A brief bout of non-REM sleep (45 minutes) obtained during a daytime nap clearly benefits a person's declarative memory performance, according to a new study.
The study, authored by Matthew A. Tucker, PhD, of the Center for Sleep and Cognition and the department of psychiatry at Harvard Medical School, focused on 33 subjects (11 males, 22 females) with an average age of 23.3 years. The participants arrived at the sleep lab at 11:30 a.m., were trained on each of the declarative memory tasks at 12:15 p.m., and at 1 p.m., 16 subjects took a nap while 17 remained awake in the lab. After the nap period, all subjects remained in the lab until the retest at 4 p.m.
It was discovered that, across three very different declarative memory tasks, a nap benefited performance compared to comparable periods of wakefulness, but only for those subjects that strongly acquired the tasks during the training session.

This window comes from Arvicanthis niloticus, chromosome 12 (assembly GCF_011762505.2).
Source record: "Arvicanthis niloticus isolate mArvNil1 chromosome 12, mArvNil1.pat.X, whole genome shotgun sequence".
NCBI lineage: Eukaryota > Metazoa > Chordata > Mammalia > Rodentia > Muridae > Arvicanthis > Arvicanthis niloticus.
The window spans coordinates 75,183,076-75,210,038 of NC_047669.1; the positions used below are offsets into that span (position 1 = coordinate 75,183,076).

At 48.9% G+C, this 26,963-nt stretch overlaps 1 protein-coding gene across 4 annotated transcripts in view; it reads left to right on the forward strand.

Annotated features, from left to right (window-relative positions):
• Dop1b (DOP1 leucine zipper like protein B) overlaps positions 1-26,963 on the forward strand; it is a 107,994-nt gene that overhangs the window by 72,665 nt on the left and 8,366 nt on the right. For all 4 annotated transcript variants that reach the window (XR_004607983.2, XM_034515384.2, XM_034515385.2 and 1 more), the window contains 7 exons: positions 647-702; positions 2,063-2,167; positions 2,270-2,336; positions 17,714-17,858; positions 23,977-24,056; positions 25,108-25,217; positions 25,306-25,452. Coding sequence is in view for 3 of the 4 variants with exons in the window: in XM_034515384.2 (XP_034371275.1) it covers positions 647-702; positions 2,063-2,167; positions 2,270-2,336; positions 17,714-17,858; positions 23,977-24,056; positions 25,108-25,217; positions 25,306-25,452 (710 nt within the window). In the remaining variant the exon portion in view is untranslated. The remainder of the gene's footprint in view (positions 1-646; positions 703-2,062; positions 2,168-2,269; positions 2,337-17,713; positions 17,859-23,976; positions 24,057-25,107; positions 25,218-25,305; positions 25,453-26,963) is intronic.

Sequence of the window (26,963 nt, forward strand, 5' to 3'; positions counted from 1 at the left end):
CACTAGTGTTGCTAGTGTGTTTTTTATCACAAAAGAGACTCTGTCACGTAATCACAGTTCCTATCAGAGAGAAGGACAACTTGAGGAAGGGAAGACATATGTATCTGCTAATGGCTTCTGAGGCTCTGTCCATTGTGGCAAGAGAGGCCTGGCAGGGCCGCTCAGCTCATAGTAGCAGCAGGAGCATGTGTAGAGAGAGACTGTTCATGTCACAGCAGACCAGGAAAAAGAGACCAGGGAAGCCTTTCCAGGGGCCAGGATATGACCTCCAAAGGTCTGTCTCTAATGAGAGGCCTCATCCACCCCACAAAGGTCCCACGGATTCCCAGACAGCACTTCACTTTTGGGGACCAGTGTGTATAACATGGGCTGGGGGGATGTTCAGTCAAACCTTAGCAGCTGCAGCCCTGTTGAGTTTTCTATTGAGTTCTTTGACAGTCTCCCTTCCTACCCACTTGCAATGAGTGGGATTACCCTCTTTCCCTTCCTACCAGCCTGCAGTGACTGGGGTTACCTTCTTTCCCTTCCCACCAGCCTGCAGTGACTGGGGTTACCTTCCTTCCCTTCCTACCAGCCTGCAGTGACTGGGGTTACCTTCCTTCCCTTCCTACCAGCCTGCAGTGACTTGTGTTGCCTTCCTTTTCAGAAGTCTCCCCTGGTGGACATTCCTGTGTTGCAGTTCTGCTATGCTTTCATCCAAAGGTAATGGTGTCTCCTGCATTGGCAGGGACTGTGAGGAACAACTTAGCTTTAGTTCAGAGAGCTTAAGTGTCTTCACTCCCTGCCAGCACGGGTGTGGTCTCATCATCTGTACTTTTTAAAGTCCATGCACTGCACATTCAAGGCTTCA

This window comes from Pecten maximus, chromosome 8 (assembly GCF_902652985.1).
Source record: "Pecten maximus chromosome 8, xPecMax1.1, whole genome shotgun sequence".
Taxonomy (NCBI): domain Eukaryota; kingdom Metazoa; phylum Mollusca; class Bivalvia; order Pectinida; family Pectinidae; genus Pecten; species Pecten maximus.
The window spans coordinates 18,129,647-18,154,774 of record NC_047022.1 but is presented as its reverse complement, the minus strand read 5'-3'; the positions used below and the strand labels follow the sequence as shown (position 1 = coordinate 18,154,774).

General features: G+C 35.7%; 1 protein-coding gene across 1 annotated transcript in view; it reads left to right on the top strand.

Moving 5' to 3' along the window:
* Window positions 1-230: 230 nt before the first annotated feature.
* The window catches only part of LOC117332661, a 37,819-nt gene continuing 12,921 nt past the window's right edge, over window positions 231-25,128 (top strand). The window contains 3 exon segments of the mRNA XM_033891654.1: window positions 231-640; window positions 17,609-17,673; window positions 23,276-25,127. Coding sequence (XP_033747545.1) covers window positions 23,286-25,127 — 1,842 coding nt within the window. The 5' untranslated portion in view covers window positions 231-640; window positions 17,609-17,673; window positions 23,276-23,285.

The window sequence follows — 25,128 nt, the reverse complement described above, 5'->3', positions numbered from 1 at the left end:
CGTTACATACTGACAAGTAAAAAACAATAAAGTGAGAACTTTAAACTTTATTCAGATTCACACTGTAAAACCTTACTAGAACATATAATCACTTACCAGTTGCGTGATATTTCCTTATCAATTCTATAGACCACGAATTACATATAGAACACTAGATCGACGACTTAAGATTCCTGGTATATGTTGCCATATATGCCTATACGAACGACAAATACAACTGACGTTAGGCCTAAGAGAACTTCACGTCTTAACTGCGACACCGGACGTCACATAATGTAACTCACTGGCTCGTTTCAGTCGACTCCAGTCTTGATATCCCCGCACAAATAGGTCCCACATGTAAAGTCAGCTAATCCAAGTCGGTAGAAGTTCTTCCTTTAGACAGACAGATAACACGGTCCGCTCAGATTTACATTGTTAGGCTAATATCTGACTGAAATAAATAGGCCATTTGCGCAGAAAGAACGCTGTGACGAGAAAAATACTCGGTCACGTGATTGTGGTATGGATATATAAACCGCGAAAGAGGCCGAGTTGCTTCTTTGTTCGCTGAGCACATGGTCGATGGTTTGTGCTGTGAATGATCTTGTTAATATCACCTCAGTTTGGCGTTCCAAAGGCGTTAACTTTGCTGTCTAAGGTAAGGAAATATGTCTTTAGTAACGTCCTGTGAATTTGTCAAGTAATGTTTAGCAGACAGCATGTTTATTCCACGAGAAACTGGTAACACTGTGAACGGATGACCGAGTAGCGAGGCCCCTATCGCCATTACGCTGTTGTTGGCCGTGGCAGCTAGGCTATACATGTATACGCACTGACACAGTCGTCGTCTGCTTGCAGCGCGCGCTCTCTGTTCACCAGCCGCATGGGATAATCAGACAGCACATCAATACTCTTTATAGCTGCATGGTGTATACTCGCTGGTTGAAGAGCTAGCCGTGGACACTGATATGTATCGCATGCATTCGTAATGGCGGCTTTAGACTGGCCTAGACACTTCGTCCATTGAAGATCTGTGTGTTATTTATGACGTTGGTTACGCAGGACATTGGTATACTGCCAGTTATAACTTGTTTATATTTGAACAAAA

"These results suggest that there is a threshold acquisition level that has to be obtained for sleep to optimally process the memory," said Dr. Tucker. "The importance of this finding is that sleep may not indiscriminately process all information we acquire during wakefulness, only the information we learn well."
It is recommended that adults get between seven and eight hours of nightly sleep.
The article "Enhancement of Declarative Memory Performance Following a Daytime Nap is Contingent on Strength of Initial Task Acquisition" was published in the February 1 issue of the journal Sleep.
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